You could reasonably argue that even bringing Wonder Woman’s sexuality to the table is itself sexist. Certainly, Angelina Jolie has made a career out of playing essentially androgynous action hero roles (most famously in Salt, which was originally a Tom Cruise project.) You could give Wonder Woman a similar desexualized treatment. The latest reboot of the character mostly wiped away the whole “Island of Women” origin story, replacing it with a Jason Bourne-style search for identity. Joss Whedon told EW that he side-stepped a feminist take on the material, focusing instead on a tale of corporate chicanery.
And that’s fine. But that’s not Wonder Woman, not really. The character is supposed to be a proud exemplar of forward-looking womanhood. To ignore that fact means just turning her into another action hero. Not to mention the fact that just dressing Wonder Woman is an impossible proposition. Either you go classical and put her in a steel American-flag bikini, or you give her pants and somehow make her look even more ridiculous. There’s also the not-inconsiderable fact that Wonder Woman is supposed to be a truly physically imposing lady, while action heroines in modern Hollywood trend toward lean, Jolie-types like Olivia Wilde or Zoe Saldana. (In this, you have to give credit to Kelley for castin: Adrienne Palicki was at least a foot taller than any of the guys on Friday Night Lights.)
Believe me: I badly want there to be a Wonder Woman movie, a film that captures the character’s playfulness, her code of honor, her proud sexuality, and her plain old fashioned badassery. But it’s incredibly difficult to imagine any Hollywood project capturing that mix, especially in these anxious times when even R-rated movies can barely approach the topic of human sexuality. There are plenty of other great female characters in comic books who deserve bigscreen adaptations: Death from Sandman, say, or the Wonder Woman-inspired Promethea. I didn’t think much of the Birds of Prey TV series, but the idea of those three characters working together feels like it could inspire something better.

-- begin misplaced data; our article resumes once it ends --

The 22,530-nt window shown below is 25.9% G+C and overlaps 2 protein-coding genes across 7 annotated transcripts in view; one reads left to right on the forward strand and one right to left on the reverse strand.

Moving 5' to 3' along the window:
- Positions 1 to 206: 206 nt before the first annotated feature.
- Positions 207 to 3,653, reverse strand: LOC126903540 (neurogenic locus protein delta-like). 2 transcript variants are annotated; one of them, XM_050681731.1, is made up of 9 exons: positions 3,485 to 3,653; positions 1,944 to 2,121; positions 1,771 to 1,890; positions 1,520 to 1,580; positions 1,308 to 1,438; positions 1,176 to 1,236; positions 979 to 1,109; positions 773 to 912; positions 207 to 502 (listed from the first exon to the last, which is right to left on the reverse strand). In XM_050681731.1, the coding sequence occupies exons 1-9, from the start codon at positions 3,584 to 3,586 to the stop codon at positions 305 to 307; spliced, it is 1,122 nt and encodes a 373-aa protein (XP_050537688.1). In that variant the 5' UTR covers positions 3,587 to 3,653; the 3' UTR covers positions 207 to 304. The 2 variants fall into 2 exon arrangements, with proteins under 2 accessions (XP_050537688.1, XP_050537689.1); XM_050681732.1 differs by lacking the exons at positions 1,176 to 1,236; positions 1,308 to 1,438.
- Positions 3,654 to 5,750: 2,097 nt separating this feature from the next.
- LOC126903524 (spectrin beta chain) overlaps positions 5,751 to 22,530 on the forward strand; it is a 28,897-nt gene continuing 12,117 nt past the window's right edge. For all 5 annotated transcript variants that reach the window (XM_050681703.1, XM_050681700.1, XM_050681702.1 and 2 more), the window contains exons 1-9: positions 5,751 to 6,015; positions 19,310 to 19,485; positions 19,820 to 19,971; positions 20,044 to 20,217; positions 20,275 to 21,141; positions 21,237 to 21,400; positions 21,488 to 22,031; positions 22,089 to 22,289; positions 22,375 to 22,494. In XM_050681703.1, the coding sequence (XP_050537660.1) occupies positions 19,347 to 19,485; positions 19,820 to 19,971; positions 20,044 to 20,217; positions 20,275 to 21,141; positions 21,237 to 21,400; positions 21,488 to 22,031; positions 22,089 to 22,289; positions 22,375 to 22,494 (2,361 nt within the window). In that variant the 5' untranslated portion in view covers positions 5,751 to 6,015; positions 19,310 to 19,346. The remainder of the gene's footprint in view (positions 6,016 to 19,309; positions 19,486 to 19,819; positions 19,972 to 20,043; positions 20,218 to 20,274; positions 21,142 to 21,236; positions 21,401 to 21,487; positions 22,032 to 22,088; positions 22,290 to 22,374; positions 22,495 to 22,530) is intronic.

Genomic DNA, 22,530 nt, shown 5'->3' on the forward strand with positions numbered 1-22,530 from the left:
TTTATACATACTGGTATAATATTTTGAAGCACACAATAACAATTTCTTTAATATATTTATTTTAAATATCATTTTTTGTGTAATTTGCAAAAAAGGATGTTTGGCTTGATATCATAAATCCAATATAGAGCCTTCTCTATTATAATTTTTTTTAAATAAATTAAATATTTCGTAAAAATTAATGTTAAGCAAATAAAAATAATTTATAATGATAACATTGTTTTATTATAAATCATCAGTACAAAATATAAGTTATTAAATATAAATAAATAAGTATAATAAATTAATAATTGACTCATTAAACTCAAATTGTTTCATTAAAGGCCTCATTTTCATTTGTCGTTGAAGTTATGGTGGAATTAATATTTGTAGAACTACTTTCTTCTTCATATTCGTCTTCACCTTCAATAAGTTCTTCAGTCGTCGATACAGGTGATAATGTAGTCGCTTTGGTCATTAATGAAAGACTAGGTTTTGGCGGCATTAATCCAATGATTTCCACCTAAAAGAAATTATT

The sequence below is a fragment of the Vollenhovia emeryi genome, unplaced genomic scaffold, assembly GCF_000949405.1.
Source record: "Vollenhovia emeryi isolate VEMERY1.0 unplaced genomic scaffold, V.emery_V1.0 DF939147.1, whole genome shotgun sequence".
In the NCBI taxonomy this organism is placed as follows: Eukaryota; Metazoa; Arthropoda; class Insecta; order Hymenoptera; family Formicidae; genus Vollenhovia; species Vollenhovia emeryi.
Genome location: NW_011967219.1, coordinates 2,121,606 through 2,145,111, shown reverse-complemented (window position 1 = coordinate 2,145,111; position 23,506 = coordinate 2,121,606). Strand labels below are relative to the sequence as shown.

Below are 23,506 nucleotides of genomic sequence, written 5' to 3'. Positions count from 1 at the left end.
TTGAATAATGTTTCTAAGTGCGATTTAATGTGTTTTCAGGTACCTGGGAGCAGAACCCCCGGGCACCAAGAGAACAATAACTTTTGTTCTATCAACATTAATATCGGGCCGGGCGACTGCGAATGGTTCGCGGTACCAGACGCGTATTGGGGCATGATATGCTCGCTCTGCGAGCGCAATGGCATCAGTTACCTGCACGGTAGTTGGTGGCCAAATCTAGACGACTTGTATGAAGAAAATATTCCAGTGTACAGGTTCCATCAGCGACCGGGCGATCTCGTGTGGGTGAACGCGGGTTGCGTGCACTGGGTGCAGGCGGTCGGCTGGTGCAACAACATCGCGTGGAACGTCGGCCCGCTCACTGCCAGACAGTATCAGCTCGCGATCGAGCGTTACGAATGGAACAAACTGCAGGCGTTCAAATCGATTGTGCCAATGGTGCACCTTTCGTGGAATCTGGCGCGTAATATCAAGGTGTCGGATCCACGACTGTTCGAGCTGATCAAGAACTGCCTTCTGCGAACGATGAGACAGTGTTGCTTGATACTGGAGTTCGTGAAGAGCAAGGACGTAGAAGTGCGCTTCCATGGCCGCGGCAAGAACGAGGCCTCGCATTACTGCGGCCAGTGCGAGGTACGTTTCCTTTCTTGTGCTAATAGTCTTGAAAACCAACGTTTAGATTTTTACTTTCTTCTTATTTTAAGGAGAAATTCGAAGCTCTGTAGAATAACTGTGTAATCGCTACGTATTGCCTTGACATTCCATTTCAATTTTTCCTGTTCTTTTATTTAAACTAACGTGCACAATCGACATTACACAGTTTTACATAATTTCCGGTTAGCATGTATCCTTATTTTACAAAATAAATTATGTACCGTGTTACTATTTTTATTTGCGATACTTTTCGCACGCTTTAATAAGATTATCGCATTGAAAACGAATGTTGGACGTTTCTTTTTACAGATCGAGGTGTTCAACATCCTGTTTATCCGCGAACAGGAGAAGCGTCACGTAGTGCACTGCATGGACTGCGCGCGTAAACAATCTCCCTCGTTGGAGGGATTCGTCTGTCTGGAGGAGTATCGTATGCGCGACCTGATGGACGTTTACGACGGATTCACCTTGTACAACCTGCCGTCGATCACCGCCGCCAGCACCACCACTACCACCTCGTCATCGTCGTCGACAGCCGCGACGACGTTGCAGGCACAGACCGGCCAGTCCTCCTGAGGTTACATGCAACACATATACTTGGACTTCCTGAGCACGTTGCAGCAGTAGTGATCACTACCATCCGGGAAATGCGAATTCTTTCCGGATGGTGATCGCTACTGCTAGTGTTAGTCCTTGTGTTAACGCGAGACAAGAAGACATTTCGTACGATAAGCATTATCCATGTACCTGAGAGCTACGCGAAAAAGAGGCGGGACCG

Maybe I’m just cynical. Future screenwriters can certainly try to reboot Wonder Woman backwards and forwards. You can give her a real human job besides “being a superhero.” (She was a nurse back in the ’40s, which according to the Jane Foster Principle of Occupational Evolution would make her an astrophysicist now.) You can give her the Dark Knight treatment and make her a killer. You could even set the movie in the ’60s and make her a feminist activist, racing against the clock to stop an assassination attempt on Betty Friedan. (Hey, is that really crazier than sending in a crack team of mutants into the Cuban Missile Crisis?) You can even do the absolutely correct thing and cast Beyonce as Wonder Woman. But I wouldn’t hold out much hope for the movie being particularly good. Comic books and Hollywood don’t have a good history with female characters; It’s hard to imagine that their union could do right by Wonder Woman.
PopWatchers, am I wrong? Do you think there’s a legitimate onscreen take on Wonder Woman that honors her complex history without turning her into some sort of renegade Charlie’s Angel?
Follow Darren on Twitter: @EWDarrenFranich